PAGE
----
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DISASTER MANAGEMENT
Afghan quake rescue operation declared over
by Staff Writers
Kabul (AFP) June 16, 2012


Afghan rescuers walk past the rubble of a collapsed house following an earthquake in a village at Burka district, the worst-hit area in the province of Baghlan, north of Kabul, on June 12, 2012. More than 70 people, mostly women and children, are feared dead after a landslide triggered by a double earthquake engulfed their Afghan village, officials said on June 12. Two shallow quakes less than half an hour apart shook the mountainous Hindu Kush region on June 11, starting a slide of earth and rock that smashed into a remote village, burying mudbrick houses to a depth of up to 100 metres (300 feet). Photo courtesy AFP.

Afghan rescue teams have ended operations to recover the bodies of dozens of people killed in a landslide that followed earthquakes in the north of the country last week, an official said Saturday.

Two shallow tremors less than half an hour apart on Monday unleashed a deluge of rock and earth that smashed into the remote village of Mullah Jan in Baghlan province, burying as many as 71 people according to villagers.

The director of Afghanistan's Natural Disaster Management Authority, Dayem Kakar said emergency teams ended the search after local elders and religious leaders recommended leaving the bodies buried under the slope and naming it the "hill of martyrs".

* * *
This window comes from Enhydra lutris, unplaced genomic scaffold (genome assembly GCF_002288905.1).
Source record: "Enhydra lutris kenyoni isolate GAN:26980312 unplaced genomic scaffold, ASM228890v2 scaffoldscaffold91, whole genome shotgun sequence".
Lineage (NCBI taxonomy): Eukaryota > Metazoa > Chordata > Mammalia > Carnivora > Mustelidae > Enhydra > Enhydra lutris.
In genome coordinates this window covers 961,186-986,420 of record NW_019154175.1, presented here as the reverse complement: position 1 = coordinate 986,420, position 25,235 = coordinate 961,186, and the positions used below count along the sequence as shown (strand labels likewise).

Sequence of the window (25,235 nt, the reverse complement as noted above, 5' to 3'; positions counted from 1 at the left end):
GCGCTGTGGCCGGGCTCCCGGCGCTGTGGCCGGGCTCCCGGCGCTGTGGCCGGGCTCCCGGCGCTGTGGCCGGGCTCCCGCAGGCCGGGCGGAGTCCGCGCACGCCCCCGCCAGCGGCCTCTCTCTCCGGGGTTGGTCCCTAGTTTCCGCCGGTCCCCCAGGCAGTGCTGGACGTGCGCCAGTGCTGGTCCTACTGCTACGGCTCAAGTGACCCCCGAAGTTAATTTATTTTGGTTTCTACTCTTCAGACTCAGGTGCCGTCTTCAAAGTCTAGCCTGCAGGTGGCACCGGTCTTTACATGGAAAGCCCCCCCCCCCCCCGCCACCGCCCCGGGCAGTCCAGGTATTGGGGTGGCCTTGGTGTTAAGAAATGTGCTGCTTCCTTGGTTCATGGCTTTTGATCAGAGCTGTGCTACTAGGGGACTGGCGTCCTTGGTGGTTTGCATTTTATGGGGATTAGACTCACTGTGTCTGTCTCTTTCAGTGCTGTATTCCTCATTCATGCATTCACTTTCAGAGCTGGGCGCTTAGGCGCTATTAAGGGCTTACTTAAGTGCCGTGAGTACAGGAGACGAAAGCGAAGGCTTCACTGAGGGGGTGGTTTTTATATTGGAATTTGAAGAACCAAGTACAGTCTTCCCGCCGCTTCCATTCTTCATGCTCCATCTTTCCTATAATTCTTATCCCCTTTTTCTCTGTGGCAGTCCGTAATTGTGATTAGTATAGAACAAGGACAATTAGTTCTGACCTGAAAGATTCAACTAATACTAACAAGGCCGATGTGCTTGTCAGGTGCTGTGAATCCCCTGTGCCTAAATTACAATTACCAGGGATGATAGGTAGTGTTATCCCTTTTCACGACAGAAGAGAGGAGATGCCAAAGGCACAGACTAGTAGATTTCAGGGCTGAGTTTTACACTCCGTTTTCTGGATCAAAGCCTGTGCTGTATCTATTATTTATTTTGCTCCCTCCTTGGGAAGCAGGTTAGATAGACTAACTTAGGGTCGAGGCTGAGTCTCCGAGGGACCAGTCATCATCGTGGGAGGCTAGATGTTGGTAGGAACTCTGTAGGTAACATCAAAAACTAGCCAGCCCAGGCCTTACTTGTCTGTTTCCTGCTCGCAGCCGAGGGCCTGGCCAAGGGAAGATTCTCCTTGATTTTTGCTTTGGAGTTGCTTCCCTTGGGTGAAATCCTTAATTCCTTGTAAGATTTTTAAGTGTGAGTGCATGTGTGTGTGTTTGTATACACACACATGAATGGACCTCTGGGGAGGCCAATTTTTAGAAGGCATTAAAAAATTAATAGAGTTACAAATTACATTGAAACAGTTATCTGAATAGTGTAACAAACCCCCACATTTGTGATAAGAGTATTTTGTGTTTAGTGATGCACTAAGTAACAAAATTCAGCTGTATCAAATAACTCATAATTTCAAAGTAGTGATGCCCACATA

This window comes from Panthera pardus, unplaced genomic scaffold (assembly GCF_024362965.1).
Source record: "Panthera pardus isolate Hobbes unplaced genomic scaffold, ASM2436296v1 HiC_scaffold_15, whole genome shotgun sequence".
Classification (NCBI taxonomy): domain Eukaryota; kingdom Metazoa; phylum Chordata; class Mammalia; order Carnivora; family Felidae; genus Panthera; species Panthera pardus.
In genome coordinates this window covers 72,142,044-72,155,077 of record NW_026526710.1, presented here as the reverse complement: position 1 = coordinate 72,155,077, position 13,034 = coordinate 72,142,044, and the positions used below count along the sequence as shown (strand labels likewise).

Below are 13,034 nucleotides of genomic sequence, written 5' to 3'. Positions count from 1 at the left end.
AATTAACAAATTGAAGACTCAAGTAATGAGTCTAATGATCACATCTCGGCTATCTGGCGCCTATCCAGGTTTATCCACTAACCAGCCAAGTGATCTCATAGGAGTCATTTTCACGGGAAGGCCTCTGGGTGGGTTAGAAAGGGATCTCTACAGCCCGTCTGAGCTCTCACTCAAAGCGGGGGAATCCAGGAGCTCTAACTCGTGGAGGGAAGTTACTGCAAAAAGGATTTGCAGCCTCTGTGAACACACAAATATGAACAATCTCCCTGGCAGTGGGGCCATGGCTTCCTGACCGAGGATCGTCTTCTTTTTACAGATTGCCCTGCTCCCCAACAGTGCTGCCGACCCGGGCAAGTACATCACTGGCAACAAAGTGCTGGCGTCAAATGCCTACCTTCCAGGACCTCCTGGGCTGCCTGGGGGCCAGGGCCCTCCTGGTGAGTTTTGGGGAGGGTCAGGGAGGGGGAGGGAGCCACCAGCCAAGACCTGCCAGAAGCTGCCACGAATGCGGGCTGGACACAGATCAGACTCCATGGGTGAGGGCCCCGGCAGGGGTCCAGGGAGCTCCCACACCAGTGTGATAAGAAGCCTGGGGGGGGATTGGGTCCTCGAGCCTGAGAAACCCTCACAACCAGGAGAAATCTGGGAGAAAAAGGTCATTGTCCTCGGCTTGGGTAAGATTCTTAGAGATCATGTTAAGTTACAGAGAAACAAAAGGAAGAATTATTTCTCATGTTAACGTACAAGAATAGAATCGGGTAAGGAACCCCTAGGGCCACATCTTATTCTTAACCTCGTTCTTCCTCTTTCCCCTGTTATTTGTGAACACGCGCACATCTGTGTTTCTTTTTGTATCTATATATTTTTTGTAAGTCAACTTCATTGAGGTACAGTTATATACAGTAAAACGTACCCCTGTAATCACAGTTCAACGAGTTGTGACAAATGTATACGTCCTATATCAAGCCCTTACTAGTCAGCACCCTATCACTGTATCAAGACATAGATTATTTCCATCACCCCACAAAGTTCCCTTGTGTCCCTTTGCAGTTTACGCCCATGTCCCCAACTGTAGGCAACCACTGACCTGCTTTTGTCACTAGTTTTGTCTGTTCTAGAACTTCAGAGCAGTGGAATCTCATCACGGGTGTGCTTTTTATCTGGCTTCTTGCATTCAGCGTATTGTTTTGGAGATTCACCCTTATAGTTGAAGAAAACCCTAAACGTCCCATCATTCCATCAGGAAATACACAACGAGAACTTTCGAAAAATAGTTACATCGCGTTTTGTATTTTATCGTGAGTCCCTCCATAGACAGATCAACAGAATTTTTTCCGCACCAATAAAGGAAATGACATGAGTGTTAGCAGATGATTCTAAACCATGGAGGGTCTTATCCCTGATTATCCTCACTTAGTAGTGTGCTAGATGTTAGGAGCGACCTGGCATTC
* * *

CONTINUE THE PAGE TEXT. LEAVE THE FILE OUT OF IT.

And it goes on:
"We wanted to continue the search for the bodies as the president had ordered, but after a number of mangled bodies and bodies with limbs missing were recovered, the families of the victims and religious leaders strongly urged us to stop," he told a press conference.

Only five bodies had been recovered, he added.

Authorities and aid agencies have provided temporary camps and relief aid, he said, with the government promising to resettle homeless survivors of the quakes.

The first tremor, with a magnitude of 5.4, struck at 9:32 am (0502 GMT) at a depth of 15 kilometres (10 miles) with the epicentre around 160 kilometres south-west of the town of Faizabad.

A more powerful quake, measured at 5.7 magnitude, hit around 25 minutes later in almost exactly the same place, the US Geological Survey (USGS) said.

Northern Afghanistan and Pakistan are frequently hit by earthquakes, especially around the Hindu Kush range, which lies near the collision of the Eurasian and Indian tectonic plates.

A 7.6-magnitude earthquake in Pakistan in October 2005 killed 74,000 people and displaced 3.5 million.

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